Her real name is Sarah Joyce and she was born in Pakistan in 1979; she’s currently a resident of Britain. Her stage name is Rumer, inspired by the author Rumer Godden. Her debut single “Slow” was featured on Smooth FM, and her single “Aretha” was heard frequently on BBC2 as a Record of the Week. Her voice? – well, let me tell you something about her voice; it’s magnificent.
When Rumer was discovered by Burt Bacharach, he paid for her flight to California so that he could hear her sing. The resulting album ‘Seasons Of My Soul’ was released on November 1, 2010. It was produced by the British composer Steve Brown, an award-winner whose deft touch in the studio has brought a warm and unforgettable sheen to this collection of songs, as well as a focus to the undeniable greatness of the singing on this record.
The last time we had a voice like this in pop music was a few decades ago. Rumer has been compared to Karen Carpenter, and while that’s an apt comparison, Rumer’s voice lacks a bit of the delicious lower register that Karen had in spades. Rumer has also been likened to Laura Nyro, the great singer-songwriter of the American North East. So if you can imagine the voices of those two, married to the songwriting ability of Carole King or Burt Bacharach himself, you will have an indication of the importance of this artist’s arrival in the music world.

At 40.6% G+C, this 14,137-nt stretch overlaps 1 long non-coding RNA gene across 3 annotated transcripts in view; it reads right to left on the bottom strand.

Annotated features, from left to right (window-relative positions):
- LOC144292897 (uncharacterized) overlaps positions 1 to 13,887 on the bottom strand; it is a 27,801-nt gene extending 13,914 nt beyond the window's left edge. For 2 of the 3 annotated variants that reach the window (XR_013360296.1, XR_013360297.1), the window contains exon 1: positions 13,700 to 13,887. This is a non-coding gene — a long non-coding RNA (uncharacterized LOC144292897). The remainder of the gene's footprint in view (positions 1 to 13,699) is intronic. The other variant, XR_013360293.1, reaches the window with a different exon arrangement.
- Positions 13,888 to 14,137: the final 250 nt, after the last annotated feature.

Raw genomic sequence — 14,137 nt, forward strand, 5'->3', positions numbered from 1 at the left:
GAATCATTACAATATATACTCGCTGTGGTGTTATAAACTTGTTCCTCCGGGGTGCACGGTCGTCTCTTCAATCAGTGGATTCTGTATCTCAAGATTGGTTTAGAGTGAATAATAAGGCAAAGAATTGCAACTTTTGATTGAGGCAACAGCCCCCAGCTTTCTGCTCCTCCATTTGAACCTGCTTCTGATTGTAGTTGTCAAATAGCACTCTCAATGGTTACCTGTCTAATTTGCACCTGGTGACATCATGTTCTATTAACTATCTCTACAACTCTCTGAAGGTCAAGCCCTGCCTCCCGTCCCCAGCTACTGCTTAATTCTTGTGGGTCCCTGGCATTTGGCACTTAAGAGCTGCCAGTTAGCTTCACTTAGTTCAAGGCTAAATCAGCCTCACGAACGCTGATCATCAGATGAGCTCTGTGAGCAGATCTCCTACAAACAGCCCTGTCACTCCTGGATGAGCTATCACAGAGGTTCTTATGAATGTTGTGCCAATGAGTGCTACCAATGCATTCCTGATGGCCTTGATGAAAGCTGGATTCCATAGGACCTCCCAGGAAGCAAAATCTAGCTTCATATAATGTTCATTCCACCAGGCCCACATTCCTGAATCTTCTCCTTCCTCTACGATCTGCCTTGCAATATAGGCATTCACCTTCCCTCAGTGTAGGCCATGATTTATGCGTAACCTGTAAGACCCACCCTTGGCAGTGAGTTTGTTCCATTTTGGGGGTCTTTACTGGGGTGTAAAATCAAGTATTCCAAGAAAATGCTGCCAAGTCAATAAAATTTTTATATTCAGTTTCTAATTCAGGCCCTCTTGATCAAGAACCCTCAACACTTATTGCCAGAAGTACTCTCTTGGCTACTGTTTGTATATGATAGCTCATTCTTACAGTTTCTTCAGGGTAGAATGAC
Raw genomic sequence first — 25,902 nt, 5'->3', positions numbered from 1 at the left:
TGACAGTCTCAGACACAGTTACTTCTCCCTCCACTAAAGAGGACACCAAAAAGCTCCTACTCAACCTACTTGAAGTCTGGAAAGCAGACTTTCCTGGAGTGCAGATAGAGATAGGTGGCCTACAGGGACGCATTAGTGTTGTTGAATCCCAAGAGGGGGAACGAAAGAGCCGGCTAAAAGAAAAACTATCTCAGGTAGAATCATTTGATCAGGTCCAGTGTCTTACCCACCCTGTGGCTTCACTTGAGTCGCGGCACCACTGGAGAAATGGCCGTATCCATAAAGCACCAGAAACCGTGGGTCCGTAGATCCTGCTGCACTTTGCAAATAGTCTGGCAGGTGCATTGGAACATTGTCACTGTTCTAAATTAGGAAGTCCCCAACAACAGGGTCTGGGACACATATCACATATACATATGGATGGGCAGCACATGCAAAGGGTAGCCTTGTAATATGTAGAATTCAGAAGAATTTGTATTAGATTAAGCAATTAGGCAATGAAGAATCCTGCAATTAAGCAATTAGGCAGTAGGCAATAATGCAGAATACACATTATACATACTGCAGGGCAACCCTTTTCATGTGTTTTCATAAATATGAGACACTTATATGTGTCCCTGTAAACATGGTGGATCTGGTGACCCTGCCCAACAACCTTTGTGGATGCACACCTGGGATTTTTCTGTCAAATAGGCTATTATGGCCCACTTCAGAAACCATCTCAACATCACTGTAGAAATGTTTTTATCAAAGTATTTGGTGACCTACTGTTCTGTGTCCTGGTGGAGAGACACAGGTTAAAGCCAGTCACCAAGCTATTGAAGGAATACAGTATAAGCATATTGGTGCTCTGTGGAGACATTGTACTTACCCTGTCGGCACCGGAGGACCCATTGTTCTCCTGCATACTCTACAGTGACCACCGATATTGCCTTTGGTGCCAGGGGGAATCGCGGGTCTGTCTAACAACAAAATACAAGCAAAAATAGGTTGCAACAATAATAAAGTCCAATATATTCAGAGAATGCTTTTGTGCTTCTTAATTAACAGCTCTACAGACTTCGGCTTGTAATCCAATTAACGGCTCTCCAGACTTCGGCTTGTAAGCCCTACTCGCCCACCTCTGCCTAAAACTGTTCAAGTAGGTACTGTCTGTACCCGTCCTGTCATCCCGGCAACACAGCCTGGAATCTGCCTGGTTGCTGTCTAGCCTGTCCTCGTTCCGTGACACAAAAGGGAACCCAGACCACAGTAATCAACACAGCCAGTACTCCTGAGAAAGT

The wonderful ghostly backing vocals on “Blackbird”, the intimacy of “Slow”, and the sensuousness of “Aretha”: these three tracks alone and together will be enough to convince even the most jaded of listeners that there is room for records done the old-fashioned way: with a straight-ahead, vulnerable, and romantic display of passion and conviction. Until, that is, you hear “On My Way Home and the closer “Goodbye Girl”. There are no fillers on this record, no wasted tracks or minor ballads that exist on lesser work simply to separate one standout from another.
If this debut album signalled anything about Rumer’s future, it was that there is still an audience for natural, uncontrived and unprocessed singing. I can’t say enough about this album, except this: don’t buy the individual tracks one at a time because you’ll only be returning to claim what you’ve missed. This is one of those very few albums made that is much more than the sum of its considerable parts.